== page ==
Moving, intelligent and suspenseful
The new novel Gitte by Kristien Hemmerechts is undoubtedly a further highpoint to her oeuvre. In a captivating story about the long-ago murder of a forest ranger she confronts her characters with the question: Can evil be hereditary? In part one Gitte, an adolescent in an apparently harmonious family, is living near the French border, close to nature. Her elder brother Woud is thrown out of balance by an incident in the forest and to everyone’s surprise his mother, a therapist, takes him straight to a psychiatric institution. It becomes clear that she is suffering the aftershocks of a broken-off relationship with a poet years earlier.
In part two Gitte is studying literature at university when she comes into contact with the poet’s son. Her unsatisfied desires sometimes lead her to visit a dance bar over the border, where she throws herself into anonymous sex. She discovers that her great grandfather, far from being murdered by the two wretches who were convicted for the crime, was killed by his wife for being unfaithful to her in that same bar. Gitte’s mother and the poet know this, and because of her fear of the ‘murderer’s gene’ her mother has warped the upbringing and personalities of her children. ‘We carry history inside us, even when it remains hidden from us,’ Gitte learns from Martin Heidegger.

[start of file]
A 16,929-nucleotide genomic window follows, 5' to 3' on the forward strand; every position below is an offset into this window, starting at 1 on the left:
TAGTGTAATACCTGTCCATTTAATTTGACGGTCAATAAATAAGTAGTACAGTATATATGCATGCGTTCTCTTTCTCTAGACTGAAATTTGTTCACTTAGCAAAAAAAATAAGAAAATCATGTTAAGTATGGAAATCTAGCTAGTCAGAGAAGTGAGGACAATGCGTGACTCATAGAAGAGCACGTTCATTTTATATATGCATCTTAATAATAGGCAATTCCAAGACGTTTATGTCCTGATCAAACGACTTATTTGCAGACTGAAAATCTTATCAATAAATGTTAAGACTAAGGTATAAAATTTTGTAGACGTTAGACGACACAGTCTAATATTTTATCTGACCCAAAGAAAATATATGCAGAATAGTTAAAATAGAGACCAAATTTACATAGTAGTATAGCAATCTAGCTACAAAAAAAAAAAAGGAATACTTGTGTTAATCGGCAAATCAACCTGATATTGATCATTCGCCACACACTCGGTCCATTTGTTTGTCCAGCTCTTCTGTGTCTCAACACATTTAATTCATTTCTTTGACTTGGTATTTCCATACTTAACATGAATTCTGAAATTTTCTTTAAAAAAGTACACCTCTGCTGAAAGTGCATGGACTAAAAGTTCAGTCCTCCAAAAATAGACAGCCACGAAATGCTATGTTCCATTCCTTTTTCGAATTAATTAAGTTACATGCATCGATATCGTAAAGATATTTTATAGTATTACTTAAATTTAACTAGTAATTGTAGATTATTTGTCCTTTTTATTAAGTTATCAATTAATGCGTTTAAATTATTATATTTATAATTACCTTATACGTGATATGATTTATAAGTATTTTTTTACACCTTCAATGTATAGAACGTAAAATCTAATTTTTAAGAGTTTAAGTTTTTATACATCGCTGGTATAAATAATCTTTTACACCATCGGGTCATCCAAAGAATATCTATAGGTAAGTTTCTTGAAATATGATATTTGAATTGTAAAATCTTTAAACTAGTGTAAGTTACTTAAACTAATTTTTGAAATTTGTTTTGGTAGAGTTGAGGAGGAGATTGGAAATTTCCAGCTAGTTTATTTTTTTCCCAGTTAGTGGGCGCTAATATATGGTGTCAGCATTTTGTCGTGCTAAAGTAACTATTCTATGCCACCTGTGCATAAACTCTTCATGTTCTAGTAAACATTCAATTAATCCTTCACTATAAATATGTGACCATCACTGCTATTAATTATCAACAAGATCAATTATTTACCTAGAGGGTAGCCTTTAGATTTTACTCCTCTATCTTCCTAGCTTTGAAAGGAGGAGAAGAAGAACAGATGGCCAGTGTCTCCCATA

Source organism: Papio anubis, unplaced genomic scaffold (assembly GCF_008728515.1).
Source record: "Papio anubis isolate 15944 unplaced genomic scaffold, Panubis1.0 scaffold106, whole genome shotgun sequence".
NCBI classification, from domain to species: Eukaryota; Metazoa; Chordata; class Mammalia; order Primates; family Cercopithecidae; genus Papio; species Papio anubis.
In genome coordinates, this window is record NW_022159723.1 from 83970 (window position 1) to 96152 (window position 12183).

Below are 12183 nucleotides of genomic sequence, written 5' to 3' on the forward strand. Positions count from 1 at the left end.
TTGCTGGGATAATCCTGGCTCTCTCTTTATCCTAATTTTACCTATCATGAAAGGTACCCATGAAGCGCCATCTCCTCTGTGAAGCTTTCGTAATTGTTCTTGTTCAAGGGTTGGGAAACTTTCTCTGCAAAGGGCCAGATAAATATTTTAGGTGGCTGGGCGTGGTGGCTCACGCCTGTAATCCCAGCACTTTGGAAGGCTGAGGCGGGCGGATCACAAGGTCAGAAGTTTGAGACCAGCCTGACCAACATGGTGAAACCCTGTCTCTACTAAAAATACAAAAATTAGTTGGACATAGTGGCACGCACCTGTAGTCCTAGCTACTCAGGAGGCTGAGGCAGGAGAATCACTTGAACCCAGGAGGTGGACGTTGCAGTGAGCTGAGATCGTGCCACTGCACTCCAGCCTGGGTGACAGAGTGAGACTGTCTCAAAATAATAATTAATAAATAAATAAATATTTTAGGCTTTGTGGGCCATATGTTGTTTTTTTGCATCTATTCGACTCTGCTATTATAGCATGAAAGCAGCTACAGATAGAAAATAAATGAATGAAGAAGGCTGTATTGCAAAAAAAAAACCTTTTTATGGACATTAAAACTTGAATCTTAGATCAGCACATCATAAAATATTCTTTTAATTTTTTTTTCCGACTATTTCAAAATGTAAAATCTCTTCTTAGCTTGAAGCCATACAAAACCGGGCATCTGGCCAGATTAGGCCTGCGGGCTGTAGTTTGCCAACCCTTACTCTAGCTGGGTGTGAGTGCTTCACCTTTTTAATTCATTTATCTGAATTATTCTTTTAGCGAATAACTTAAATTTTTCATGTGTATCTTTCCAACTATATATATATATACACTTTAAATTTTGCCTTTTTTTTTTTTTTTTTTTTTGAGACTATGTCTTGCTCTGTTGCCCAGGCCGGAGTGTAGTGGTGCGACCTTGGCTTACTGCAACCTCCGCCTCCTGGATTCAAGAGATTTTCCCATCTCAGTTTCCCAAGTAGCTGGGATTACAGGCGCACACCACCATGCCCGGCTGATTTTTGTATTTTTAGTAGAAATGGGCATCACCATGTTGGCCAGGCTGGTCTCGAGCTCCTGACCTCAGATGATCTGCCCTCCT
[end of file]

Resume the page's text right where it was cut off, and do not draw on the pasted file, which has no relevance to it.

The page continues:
Its subtle play with its themes and symbols provides the novel with an extraordinary point of view. The boundaries that have to be overstepped, literally and figuratively, show how difficult it is for us truly to get through to one another. The author probes her characters’ darker motives, their hidden histories. With her enigmatic perspective on why people do what they do, Kristien Hemmerechts keeps the reader under her spell all the way to the astonishing final scene.